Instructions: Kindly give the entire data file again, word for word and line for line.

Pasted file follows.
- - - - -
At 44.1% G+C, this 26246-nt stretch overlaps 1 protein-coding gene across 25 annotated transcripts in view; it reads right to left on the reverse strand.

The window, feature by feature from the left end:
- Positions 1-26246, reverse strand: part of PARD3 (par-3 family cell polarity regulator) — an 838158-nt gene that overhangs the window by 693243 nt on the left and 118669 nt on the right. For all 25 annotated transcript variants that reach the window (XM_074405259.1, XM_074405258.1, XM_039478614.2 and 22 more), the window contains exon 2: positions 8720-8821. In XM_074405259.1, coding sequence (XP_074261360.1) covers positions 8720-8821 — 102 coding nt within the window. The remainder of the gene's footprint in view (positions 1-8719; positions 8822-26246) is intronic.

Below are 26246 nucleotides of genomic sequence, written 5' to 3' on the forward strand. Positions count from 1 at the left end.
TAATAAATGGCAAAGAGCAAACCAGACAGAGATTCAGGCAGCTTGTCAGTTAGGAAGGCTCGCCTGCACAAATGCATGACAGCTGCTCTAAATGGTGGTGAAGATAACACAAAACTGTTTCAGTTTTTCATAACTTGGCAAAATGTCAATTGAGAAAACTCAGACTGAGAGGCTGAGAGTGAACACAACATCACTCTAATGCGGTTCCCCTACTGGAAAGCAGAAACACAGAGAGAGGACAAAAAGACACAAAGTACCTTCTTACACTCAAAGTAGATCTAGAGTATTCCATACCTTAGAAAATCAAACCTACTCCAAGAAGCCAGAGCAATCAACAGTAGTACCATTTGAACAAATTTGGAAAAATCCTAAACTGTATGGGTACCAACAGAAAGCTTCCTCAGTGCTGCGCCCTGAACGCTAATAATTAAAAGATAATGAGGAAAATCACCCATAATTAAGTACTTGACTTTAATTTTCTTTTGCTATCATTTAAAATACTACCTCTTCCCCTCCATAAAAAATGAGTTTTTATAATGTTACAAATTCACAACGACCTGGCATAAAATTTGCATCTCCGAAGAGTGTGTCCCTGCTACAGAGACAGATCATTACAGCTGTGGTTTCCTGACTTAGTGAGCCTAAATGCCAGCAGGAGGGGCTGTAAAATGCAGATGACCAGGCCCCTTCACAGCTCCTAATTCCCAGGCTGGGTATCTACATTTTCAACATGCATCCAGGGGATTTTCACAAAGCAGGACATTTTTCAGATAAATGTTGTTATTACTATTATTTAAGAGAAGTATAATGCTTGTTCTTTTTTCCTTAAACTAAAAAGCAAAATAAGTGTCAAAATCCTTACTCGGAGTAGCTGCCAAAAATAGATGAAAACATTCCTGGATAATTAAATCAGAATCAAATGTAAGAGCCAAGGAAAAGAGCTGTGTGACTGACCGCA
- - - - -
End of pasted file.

At 44.1% G+C, this 26246-nt stretch overlaps 1 protein-coding gene across 25 annotated transcripts in view; it reads right to left on the reverse strand.

The window, feature by feature from the left end:
- Positions 1-26246, reverse strand: part of PARD3 (par-3 family cell polarity regulator) — an 838158-nt gene that overhangs the window by 693243 nt on the left and 118669 nt on the right. For all 25 annotated transcript variants that reach the window (XM_074405259.1, XM_074405258.1, XM_039478614.2 and 22 more), the window contains exon 2: positions 8720-8821. In XM_074405259.1, coding sequence (XP_074261360.1) covers positions 8720-8821 — 102 coding nt within the window. The remainder of the gene's footprint in view (positions 1-8719; positions 8822-26246) is intronic.

Below are 26246 nucleotides of genomic sequence, written 5' to 3' on the forward strand. Positions count from 1 at the left end.
TAATAAATGGCAAAGAGCAAACCAGACAGAGATTCAGGCAGCTTGTCAGTTAGGAAGGCTCGCCTGCACAAATGCATGACAGCTGCTCTAAATGGTGGTGAAGATAACACAAAACTGTTTCAGTTTTTCATAACTTGGCAAAATGTCAATTGAGAAAACTCAGACTGAGAGGCTGAGAGTGAACACAACATCACTCTAATGCGGTTCCCCTACTGGAAAGCAGAAACACAGAGAGAGGACAAAAAGACACAAAGTACCTTCTTACACTCAAAGTAGATCTAGAGTATTCCATACCTTAGAAAATCAAACCTACTCCAAGAAGCCAGAGCAATCAACAGTAGTACCATTTGAACAAATTTGGAAAAATCCTAAACTGTATGGGTACCAACAGAAAGCTTCCTCAGTGCTGCGCCCTGAACGCTAATAATTAAAAGATAATGAGGAAAATCACCCATAATTAAGTACTTGACTTTAATTTTCTTTTGCTATCATTTAAAATACTACCTCTTCCCCTCCATAAAAAATGAGTTTTTATAATGTTACAAATTCACAACGACCTGGCATAAAATTTGCATCTCCGAAGAGTGTGTCCCTGCTACAGAGACAGATCATTACAGCTGTGGTTTCCTGACTTAGTGAGCCTAAATGCCAGCAGGAGGGGCTGTAAAATGCAGATGACCAGGCCCCTTCACAGCTCCTAATTCCCAGGCTGGGTATCTACATTTTCAACATGCATCCAGGGGATTTTCACAAAGCAGGACATTTTTCAGATAAATGTTGTTATTACTATTATTTAAGAGAAGTATAATGCTTGTTCTTTTTTCCTTAAACTAAAAAGCAAAATAAGTGTCAAAATCCTTACTCGGAGTAGCTGCCAAAAATAGATGAAAACATTCCTGGATAATTAAATCAGAATCAAATGTAAGAGCCAAGGAAAAGAGCTGTGTGACTGACCGCA